At least 457 in 29 states have contracted parasitic infections from eating food contaminated with Cyclospora, according to the Centers for Disease Control and Prevention (CDC). Sixteen people have been hospitalized.
Symptoms of a Cyclospora infection, called cyclosporiasis, can last up to two months and include explosive diarrhea, abdominal cramps, bloating, gas, nausea, fatigue, loss of appetite, weight loss, vomiting, body aches, low-grade fever, and other flu-like symptoms. These symptoms can also last more than 60 days.
About 60 percent of those sickened, 275 people, reported feeling onset of symptoms on or after May 1, 2015. Of those case, the breakdown by state is as follows: Arkansas (2), California (2), Connecticut (3), Florida (11), Georgia (22), Illinois (6), Iowa (1), Kansas (2), Maryland (1), Massachusetts (9), Michigan (2), Missouri (1), Montana (3), Nebraska (1), New Jersey (6), New Mexico (1), New York (excluding NYC) (8), New York City (21), Texas (157), Utah (1), Virginia (3), Washington (2), and Wisconsin (10).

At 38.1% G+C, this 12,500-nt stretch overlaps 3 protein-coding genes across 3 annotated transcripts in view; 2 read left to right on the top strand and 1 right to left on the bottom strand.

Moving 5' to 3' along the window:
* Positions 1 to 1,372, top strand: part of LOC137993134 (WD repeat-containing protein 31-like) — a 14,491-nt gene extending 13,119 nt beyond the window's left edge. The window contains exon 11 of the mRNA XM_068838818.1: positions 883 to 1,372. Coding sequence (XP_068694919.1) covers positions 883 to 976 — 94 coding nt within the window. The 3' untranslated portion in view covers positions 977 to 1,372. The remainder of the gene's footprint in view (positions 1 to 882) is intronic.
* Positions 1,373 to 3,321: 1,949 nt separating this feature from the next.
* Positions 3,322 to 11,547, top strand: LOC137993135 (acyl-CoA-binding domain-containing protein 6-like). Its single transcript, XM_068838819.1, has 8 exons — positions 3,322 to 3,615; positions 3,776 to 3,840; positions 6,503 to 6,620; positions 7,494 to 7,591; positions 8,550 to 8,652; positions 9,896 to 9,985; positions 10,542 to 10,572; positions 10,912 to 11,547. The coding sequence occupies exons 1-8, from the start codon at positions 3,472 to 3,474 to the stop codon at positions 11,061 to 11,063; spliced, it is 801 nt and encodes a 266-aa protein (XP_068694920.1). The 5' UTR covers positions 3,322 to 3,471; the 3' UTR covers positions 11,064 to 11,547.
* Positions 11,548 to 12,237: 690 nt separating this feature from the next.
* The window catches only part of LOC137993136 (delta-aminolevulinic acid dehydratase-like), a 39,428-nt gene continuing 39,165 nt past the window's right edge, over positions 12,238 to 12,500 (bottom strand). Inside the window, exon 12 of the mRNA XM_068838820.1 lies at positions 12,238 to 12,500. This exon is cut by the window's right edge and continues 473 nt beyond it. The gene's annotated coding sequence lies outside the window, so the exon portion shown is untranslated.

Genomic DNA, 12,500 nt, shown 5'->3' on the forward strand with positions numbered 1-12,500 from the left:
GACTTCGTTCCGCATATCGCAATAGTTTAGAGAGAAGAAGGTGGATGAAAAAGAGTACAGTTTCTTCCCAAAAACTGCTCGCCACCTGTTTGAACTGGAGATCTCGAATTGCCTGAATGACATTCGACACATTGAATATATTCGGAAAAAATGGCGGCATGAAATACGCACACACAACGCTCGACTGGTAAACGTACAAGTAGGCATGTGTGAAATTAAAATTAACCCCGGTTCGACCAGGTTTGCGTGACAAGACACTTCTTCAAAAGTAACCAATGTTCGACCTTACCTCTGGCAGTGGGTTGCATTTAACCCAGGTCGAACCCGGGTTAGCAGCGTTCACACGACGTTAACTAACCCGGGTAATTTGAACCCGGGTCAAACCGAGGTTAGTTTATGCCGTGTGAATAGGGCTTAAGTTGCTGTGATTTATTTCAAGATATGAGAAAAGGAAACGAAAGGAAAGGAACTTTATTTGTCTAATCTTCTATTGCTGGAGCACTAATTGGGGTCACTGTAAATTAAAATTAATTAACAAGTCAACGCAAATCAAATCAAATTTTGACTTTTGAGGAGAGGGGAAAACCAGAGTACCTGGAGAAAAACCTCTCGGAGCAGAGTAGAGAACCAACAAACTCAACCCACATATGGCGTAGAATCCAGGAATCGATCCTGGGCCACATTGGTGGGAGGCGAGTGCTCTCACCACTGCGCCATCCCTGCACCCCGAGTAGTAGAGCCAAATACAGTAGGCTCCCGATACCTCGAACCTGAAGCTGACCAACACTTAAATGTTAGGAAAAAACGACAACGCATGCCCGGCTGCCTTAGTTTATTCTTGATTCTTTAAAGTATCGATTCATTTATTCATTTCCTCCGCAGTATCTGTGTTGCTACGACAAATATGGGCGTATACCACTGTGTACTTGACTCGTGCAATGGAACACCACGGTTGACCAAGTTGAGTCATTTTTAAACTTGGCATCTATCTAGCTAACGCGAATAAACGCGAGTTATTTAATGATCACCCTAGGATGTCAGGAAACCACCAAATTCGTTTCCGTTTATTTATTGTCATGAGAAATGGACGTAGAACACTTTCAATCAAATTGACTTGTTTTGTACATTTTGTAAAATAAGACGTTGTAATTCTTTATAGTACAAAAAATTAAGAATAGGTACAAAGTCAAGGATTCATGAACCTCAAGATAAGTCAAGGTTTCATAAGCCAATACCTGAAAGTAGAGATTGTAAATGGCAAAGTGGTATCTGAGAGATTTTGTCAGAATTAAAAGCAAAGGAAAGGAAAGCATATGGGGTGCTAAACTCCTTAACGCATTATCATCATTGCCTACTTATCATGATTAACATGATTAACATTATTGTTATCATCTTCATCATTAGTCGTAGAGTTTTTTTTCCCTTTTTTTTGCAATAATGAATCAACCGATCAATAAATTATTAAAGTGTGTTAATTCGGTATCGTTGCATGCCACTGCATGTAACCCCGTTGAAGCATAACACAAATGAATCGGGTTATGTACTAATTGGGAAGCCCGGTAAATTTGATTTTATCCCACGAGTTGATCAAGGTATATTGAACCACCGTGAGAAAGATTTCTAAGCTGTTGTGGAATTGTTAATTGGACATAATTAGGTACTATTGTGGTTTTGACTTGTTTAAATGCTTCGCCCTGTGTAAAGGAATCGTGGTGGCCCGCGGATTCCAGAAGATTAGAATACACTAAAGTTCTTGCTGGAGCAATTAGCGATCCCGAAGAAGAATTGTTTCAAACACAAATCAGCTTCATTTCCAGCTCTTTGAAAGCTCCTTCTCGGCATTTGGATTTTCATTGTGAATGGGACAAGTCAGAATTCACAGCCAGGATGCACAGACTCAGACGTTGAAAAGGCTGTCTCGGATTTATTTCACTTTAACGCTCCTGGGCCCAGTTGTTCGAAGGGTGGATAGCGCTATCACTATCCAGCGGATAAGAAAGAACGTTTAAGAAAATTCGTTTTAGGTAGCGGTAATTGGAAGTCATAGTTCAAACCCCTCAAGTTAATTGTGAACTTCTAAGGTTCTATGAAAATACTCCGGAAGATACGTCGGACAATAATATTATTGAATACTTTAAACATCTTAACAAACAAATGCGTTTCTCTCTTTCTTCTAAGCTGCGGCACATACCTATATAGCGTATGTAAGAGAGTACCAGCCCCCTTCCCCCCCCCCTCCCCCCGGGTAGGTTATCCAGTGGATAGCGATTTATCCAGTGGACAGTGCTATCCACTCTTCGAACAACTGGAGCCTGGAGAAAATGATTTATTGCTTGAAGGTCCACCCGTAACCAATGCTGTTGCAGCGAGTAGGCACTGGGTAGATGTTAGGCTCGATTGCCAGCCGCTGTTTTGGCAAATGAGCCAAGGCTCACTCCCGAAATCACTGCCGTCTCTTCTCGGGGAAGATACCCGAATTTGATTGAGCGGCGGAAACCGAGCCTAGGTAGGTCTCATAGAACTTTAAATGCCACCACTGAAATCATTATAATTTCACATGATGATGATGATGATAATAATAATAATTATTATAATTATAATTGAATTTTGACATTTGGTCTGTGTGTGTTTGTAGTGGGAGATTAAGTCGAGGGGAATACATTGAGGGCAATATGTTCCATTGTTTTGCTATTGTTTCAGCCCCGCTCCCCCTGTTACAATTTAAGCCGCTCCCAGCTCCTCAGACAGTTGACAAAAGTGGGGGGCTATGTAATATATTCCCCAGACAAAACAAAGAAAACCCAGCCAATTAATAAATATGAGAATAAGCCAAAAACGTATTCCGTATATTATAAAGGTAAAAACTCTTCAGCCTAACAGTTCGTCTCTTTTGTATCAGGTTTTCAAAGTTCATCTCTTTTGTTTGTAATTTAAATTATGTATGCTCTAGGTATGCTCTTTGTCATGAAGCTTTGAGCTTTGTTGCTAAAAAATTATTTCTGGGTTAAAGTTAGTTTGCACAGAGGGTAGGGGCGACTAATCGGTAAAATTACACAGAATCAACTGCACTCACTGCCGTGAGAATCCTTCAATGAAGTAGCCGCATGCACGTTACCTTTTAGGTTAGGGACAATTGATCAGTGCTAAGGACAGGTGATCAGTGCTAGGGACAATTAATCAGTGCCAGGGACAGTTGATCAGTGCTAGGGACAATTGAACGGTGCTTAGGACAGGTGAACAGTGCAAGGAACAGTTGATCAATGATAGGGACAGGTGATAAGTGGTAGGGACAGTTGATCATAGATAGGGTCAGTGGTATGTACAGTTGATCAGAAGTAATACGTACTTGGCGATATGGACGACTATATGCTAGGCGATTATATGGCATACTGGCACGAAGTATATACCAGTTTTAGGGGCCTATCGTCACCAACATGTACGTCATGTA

In three states: Texas, Wisconsin, and Georgia, clusters of illness have been linked to restaurants. The names of those restaurants have not been released by state or federal health officials who say their investigations are ongoing.
Make sure you thoroughly rinse all fresh produce you eat before eating it, or peeling and slicing it. You can rinse the parasites off food, but it’s not possible to completely eliminate it this way. Cooking will kill the parasite.
If you are in a high risk group, or have someone like that in your family – a child, an elderly person, someone who is pregnant or someone with a chronic illness – you may want to avoid eating imported raw fruits and vegetables for a while. Cyclospora outbreaks in the past have been linked to imported cilantro, basil, raspberries, mesclun lettuce, snow peas,